In addition to the I Get Wet cover, Ethridge has been responsible for an impressive portfolio of photos that have been included in shows and museum collections around the world, including institutions such as NYC’s Museum of Modern Art, LA’s MOCA, the ICA in Boston and London’s Tate Modern, as well as in publications ranging from VICE Magazine to the New York Times. Lara’s article takes advantage of her decades-long relationship with Ethridge and provides a degree of depth and intimacy we don’t see very often in articles like this.

b) CNN’s Style reporters have published a profile of prize-winning photographer/video director Ellen von Unwerth, perhaps best-known for her late 1980’s advertising and editorial works featuring the model Claudia Schiffer who then went on to create album covers and music videos for musical acts including Bananarama (Pop Life), Belinda Carlisle (A Woman & A Man), Janet Jackson (The Velvet Rope), Dido (Life For Rent), Britney Spears (Blackout), Christina Aguilera (Back To Basics) and Rihanna (Rated R), among others. A former fashion model herself, her talents behind the lens has kept her in-demand for commercial work for many years now, keeping clients including publications such as I-D, Interview, Vanity Fair and Vogue and companies including Clinique and Revlon enthralled with the works she’s produced.

Her works have been included in books and exhibitions all over the world, so I’d invite you all to spend a few minutes and enjoy watching this nice intro to a very talented shooter’s fashion work…

https://www.cnn.com/style/article/ellen-von-unwerth-fashion-photography/index.html

c) Inspired by a recent episode of RuPaul’s Drag Race show in which “the queens will be serving up looks inspired by the prince of pop art” Andy Warhol, Billboard’s Stephen Dow published an article online featuring a Billboard Pride compilation of ten instances during which Warhol “left his stamp on music” – https://www.billboard.com/articles/news/pride/8214697/andy-warhol-music-influence-rupauls-drag-race

The first several examples included in the article are ones that fans of album cover art should be quite familiar with – those being highlights of the album covers he created for musical acts such as the Rolling Stones (Sticky Fingers, as well as a Jagger solo record), Aretha Franklin and John Lennon – reminding us that Warhol’s initial success as a graphic designer came from his time spent creating dozens of jazz (and then rock) album covers. You’ll also learn a bit more about his time managing the Velvet Underground, his work as a music video director (“Hello Again” for The Cars) and the somewhat-ironic fact that, although Warhol hated the fact that David Bowie used Andy’s name as a song title, Bowie would go on to provide movie-goers with a great take on Warhol in his role as the artist in 1996’s Basquiat.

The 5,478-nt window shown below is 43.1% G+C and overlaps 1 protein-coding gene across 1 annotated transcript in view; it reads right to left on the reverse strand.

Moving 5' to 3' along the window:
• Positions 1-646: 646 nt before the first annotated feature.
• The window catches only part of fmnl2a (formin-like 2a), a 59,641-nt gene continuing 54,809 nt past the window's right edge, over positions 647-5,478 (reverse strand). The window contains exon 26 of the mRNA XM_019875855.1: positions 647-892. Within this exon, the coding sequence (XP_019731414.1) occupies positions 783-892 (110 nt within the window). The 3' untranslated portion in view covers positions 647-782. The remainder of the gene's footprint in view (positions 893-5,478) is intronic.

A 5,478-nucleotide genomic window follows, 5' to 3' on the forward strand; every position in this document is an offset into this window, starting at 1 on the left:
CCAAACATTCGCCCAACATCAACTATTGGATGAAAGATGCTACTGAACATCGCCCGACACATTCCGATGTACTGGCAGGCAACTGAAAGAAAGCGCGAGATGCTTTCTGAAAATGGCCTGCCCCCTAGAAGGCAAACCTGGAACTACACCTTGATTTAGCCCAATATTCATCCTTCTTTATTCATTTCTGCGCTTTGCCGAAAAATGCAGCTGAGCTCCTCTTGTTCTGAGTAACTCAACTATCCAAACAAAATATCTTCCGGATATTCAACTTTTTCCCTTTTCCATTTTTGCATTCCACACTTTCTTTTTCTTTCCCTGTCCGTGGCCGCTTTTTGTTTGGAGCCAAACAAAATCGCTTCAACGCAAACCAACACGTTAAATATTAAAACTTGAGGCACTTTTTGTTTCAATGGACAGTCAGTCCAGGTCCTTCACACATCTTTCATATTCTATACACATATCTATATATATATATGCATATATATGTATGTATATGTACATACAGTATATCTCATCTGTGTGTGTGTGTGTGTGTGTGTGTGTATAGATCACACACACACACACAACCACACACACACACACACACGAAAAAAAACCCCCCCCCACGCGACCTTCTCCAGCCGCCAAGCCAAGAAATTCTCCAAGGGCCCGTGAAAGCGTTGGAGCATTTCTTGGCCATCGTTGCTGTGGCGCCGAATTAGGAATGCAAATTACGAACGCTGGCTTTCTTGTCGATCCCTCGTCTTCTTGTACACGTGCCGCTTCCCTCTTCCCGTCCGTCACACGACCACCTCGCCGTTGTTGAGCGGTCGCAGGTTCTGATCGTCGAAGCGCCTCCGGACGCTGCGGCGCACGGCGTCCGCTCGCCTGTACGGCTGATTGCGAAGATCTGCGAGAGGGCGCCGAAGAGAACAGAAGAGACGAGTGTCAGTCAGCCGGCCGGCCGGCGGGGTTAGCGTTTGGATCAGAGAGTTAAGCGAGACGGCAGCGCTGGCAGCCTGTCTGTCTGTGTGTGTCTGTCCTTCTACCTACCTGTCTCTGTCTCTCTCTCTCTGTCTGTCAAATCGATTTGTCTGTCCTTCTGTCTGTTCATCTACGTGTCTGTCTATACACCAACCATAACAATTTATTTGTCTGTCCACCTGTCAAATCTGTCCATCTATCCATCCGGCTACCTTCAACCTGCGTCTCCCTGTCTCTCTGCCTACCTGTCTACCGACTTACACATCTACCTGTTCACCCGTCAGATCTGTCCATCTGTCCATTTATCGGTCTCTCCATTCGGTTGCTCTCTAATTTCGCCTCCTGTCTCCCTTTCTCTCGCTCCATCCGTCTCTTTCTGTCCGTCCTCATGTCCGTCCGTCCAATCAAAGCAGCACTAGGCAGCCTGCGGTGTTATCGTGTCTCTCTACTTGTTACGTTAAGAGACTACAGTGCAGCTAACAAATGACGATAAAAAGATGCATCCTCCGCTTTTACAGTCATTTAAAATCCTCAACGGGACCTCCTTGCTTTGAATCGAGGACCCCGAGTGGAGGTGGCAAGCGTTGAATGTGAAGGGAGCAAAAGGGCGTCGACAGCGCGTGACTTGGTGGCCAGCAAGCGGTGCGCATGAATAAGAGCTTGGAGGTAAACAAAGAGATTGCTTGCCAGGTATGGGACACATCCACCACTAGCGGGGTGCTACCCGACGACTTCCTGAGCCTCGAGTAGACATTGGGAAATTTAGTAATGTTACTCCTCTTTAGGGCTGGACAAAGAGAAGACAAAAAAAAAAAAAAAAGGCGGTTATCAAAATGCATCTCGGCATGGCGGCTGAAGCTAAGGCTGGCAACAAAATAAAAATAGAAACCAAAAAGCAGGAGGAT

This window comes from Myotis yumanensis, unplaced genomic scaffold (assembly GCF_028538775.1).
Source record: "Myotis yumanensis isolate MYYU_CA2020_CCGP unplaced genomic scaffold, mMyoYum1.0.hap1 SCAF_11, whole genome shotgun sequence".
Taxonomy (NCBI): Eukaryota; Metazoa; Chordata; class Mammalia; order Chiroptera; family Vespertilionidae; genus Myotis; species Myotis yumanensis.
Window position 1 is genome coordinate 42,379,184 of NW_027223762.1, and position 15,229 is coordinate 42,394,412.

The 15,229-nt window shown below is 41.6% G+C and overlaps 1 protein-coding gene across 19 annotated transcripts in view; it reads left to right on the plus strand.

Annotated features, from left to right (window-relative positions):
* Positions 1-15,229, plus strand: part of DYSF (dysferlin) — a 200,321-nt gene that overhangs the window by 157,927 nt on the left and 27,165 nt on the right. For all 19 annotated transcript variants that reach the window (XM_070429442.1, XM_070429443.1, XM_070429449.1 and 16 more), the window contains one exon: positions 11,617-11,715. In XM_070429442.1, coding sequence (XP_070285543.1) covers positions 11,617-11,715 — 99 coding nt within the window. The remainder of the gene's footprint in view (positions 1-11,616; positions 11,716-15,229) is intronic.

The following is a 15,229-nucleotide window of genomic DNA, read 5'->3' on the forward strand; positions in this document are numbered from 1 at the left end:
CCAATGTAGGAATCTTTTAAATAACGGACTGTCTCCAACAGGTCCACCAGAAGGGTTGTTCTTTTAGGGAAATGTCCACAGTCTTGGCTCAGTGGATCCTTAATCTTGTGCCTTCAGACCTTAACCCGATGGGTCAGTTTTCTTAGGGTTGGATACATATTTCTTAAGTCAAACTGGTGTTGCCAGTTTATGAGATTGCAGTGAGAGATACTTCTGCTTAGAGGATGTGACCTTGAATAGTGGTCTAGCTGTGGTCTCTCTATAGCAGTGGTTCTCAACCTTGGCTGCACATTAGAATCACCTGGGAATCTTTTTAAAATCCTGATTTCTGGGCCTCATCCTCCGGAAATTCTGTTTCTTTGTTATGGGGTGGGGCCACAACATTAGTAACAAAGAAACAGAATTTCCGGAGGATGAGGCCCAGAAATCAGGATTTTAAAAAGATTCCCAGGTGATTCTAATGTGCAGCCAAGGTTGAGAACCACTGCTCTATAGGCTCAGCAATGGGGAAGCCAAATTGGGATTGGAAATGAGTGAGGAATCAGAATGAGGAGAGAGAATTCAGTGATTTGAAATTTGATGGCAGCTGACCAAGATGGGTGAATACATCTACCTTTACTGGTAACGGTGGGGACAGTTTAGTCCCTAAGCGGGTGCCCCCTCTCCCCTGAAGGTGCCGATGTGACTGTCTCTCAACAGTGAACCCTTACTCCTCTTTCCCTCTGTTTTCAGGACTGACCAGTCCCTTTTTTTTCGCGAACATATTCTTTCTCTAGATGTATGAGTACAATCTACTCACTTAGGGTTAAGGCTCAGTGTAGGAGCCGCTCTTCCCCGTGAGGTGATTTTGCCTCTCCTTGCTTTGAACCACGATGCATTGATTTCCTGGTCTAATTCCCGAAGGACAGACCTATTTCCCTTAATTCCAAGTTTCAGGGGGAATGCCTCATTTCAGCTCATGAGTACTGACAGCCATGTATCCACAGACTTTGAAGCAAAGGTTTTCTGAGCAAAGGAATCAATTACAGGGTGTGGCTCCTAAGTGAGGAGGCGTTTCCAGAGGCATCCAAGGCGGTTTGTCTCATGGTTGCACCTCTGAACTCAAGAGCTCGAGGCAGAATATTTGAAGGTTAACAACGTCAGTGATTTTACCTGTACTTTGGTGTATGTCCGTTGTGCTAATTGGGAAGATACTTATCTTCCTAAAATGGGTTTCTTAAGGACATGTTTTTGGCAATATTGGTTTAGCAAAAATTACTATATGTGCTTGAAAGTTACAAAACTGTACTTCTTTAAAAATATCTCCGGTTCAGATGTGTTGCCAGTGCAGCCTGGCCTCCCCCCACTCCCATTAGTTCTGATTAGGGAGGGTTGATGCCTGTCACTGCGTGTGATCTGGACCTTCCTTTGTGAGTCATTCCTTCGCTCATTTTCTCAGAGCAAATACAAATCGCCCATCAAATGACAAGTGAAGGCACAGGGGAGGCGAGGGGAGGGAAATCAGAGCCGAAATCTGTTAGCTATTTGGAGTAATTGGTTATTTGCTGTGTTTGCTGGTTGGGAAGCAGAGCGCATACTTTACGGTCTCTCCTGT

3) Sales/Auctions –

a) Goldmine Magazine’s podcast featuring Backstage Auction’s chief Jacques Van Gool about his latest memorabilia auction (titled Headliners & Legends, which was live February 16-25). In addition to talking about the autographed, artist-used guitars, RIAA-certified record awards and original Peter Max paintings that were available, Goldmine’s Pat Prince probes Jacques for more info on what might be included in some upcoming auctions (reminding us all about the fact that those running auction businesses must sometime be flexible with their schedules in order to take advantage of unique opportunities) featuring gig posters, the personal collections of music industry big-wigs, a heavy-metal (“Rock Gods & Metal Monsters”) themed auction and much more. As a collector myself (who has dropped more than a few dollars at Backstage-hosted auctions over the years), it’s always interesting to hear some tantalizing tidbits from the guy that manages to keep us all eager for the next opportunity to cover our walls with more great art and memorabilia – http://www.goldminemag.com/podcast/backstage-auctions-jacques-van-gool-guest-goldmine-magazine-podcast-episode-17

4) New Print/Book/Product RELEASES –